Tora Bora, who to blame

 Uncategorized
Oct 072004
 
Authors: Ken Zetye

In the first Presidential debate Sen. John Kerry made a comment

about the battle in Tora Bora, Afghanistan that did not sit well

with me. Kerry’s claim was that the President let bin Laden get

away in this battle by not using U.S. forces but instead relying on

Afghan warlords. This is a complicated issue that I believe was

over-simplified by Kerry.

The initial war in Afghanistan was won predominantly by using

special forces, mostly Green Berets. The mission of these teams of

operatives is to ally with local resistance and use U.S. air power

and logistical support to fight a campaign against an enemy, in

this case Al-Qaida and the Taliban. This strategy allowed the

opening phase of this war to be won in just six months. By

conservative estimates 31,000 enemy fighters met their maker in

this initial phase of the war. This was done by less than 100 U.S.

fighters on the ground when the city of Kabul fell.

Tora Bora is a cave complex in the mountains of Afghanistan near

the Pakistani border. More than 50 U.S. Green Berets and 60 British

Special Air Service commandos were involved in this battle. The

Taliban and Al-Qaida forces had made a rapid retreat to this

mountain hideout after the fall of the nation’s cities to U.S.

allies. These enemy forces were well entrenched and supplied as

they had emptied the nation’s treasury before evacuating the

capitol.

According to Robin Moore, author of “The Hunt For Bin Laden,”

who researched this battle extensively, unlike in most situations

with Green Berets, the Afghan fighters allied with the U.S. were

very dissatisfied with their role in this battle. The Green Beret

team in Tora Bora was not as close with its Afghan allies as others

were in other battles during the war. They were using the Afghans

as couriers, guards and in security roles instead of using them as

main assault troops. Meanwhile, the U.S. forces called in air

strikes and cleared caves, killing the enemy hand-to-hand in many

cases.

This information flies right in the face of Kerry’s comments

about the use of U.S. forces in the battle. The Afghan men of the

Northern Alliance did a great job of taking out our enemies with

the help of our special forces, and in this case our men fought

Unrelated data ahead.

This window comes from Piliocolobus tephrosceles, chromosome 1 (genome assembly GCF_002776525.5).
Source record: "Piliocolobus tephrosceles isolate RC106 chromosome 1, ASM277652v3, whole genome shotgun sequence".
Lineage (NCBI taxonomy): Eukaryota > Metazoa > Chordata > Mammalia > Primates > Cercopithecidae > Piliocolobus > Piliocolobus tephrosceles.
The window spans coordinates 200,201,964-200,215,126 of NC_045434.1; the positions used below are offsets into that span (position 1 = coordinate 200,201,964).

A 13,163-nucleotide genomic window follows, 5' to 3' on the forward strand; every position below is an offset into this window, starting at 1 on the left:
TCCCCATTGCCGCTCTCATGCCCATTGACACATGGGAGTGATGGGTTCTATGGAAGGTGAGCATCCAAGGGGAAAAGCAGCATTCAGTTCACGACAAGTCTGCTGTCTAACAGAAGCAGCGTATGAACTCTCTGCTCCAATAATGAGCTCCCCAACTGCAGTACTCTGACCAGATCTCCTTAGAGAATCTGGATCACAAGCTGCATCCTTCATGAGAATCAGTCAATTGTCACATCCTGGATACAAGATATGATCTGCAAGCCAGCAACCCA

right alongside the Afghans.

So what happened at Tora Bora and who is to blame for the escape

of Osama if not George W. Bush? According to interviews with the

men in the battle the problem was the lack of intelligence, our

military’s unwillingness to take risks and the incredibly rough

terrain of the mountains of Afghanistan.

The CIA was using unmanned aerial vehicles to gather information

rather than operatives on the ground. This can be blamed on eight

years of the former President Bill Clinton administration that left

our military capabilities reduced by 40 percent and cut back the

funding drastically for our intelligence services. The CIA was also

hampered by rules concerning the type of contacts their operatives

could make. The U.S. did not want any connections to unsavory

people. The fact is, though, you have to get in bed with the devil

so to speak if you want to catch the bad guys.

Three times, visual or electronic intelligence pointed our

forces at bin Laden, but all three times the units involved were

ordered to stand down because of the extreme risks involved in the

circumstances. On the final sighting of the target an unmanned

aerial vehicle fired a missile at an image that may have been bin

Laden, but missed. It was later discovered that bin Laden had been

wounded in the fight at Tora Bora but lived to tell about it. This

unwillingness by our commanders to take casualties is an issue to

be debated in and of itself, but keeping our men safe did not allow

us to capture or kill bin Laden in these three instances.

The terrain of the Tora Bora region is extremely mountainous.

One commander stated that two whole divisions would have been

swallowed up by the mountains in the area. Meaning, bin Laden could

have been a mile away from our men, but weather and ridges would

have made it impossible to get from the one point to the next.

It is true that we may have relied too heavily on our supposed

allies, the Pakistanis, to secure their side of the border. It is

also true that even if we had wanted to, the massive amounts of

conventional military forces needed to fight the Tora Bora battle,

without help from “warlords,” were not available in the area at the

time. In light of this, the blame for the failure to capture or

kill our most desired target cannot be placed on the president. The

president’s role as commander and chief of the armed forces does

not include making decisions about specific details of military

activity. In fact, every case I can think of where a president has

tried to micromanage his military has ended in failure. It was a

mixture of circumstance that allowed bin Laden to escape, and it

was irresponsible of Kerry to throw around blame and accusations

the way that he did.

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